ASHE was very generous in allowing all three representatives to attend, and they are a big reason the conference was such a success. Another reason for our success was that we partnered with the Hawaii Healthcare Technology Management professional group. This might be a model for other small or rural states; partnering with other health care professional groups can help ensure larger attendance and vendor participation.
What are your initiatives for the coming year?
We’d like to expand our membership, especially to the neighbor islands. We’re hoping to leverage technology such as video conferencing or Skype and web meetings when we can’t necessarily get everyone together in the same room. We’d also like to follow ASHE’s lead and focus on advocacy. We’re adding an advocacy chairman to our board and forming an advocacy committee.
The state of Hawaii is still using the 2000 edition of the NFPA 101, Life Safety Code®, and the administrative rules for health care construction are even older, so those are some of the advocacy issues we’ll be trying to influence.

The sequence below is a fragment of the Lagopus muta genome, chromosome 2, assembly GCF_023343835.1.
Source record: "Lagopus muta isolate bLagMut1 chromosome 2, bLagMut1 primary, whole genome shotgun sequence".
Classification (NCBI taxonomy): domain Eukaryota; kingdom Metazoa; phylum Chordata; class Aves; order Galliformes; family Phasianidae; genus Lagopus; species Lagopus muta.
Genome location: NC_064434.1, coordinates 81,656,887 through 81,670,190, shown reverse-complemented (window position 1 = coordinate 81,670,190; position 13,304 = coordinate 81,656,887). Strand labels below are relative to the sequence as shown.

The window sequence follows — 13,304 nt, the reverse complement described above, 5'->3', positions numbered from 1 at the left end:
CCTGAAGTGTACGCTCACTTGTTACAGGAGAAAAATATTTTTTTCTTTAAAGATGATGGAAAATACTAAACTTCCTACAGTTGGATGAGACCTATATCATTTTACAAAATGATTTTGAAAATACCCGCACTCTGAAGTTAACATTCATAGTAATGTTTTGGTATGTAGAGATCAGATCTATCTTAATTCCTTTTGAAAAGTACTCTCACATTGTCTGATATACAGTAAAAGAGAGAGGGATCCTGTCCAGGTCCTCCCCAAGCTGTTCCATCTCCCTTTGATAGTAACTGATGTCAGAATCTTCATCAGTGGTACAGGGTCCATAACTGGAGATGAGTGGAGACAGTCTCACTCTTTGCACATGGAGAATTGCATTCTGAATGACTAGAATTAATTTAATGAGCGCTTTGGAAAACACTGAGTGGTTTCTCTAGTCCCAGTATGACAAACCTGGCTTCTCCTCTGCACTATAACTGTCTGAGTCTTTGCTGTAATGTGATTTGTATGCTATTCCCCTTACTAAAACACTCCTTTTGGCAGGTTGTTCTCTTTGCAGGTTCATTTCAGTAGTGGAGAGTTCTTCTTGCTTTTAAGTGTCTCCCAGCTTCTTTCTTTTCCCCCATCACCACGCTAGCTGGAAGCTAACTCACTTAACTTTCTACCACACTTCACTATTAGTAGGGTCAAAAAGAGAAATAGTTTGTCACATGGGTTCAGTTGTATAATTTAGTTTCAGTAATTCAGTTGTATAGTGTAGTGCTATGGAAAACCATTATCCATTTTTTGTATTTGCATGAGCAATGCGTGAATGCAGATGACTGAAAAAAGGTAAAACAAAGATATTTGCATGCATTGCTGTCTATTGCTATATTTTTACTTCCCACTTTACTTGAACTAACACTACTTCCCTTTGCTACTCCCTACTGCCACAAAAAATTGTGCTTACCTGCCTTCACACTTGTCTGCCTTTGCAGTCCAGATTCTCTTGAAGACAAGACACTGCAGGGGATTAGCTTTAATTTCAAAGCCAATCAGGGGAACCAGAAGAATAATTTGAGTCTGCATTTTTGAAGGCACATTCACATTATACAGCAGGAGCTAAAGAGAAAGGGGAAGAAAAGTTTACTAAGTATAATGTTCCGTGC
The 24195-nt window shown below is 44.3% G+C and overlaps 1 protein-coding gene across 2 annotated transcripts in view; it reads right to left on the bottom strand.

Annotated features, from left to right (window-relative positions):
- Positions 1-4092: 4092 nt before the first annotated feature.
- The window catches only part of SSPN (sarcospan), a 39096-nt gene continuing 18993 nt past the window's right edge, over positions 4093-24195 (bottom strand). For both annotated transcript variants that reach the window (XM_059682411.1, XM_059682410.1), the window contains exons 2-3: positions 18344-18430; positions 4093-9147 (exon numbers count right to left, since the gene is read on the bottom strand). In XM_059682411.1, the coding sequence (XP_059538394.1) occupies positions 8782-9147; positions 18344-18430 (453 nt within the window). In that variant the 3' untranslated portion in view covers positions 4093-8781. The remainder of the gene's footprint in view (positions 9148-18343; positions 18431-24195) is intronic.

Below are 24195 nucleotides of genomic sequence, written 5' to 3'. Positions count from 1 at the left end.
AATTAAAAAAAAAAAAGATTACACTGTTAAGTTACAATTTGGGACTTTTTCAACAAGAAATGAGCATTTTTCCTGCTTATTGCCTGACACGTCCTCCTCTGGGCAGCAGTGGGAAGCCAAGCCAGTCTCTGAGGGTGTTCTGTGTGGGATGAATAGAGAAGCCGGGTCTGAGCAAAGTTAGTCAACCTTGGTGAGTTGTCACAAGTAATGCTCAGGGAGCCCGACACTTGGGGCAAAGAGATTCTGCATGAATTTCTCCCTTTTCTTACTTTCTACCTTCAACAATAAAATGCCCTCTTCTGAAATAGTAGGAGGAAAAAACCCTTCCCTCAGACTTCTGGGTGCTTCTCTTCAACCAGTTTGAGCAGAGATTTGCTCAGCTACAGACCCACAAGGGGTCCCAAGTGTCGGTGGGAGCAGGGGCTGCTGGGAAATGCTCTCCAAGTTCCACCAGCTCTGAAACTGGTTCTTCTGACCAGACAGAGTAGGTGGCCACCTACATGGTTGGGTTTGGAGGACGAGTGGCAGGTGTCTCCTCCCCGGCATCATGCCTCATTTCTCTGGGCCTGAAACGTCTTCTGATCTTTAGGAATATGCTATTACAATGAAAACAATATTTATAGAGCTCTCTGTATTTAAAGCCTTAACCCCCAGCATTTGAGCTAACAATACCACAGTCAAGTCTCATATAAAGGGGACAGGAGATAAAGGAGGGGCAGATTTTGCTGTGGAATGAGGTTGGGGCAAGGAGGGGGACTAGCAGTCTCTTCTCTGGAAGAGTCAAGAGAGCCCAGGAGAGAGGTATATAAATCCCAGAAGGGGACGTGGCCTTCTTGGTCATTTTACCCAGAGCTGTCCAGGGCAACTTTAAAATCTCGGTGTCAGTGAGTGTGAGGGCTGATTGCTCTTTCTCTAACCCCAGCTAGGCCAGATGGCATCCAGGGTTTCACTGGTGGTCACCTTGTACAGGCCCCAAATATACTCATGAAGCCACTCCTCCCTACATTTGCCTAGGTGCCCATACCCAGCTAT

What advice would you give to both veterans and those who are new to the health care facility management field?
First and foremost, you have to collaborate with your health care partners. An emerging issue over the last several years has been the facility’s role in infection prevention. George Mills spoke to this at our conference: that you have to be partnered with your infection preventionist. You should be joined at the hip and working together to ensure that the physical environment is helping to prevent health care-associated infections.
Another issue that we all face is the aging of our workforce. Everyone should be working on succession planning. ASHE has a great monograph on succession planning that everyone should read, “Succession Planning: Preparing for the Future of your Facility and Your Career.” And make sure you use the worksheet included in the monograph! We’ve made this part of our divisional goals for the year.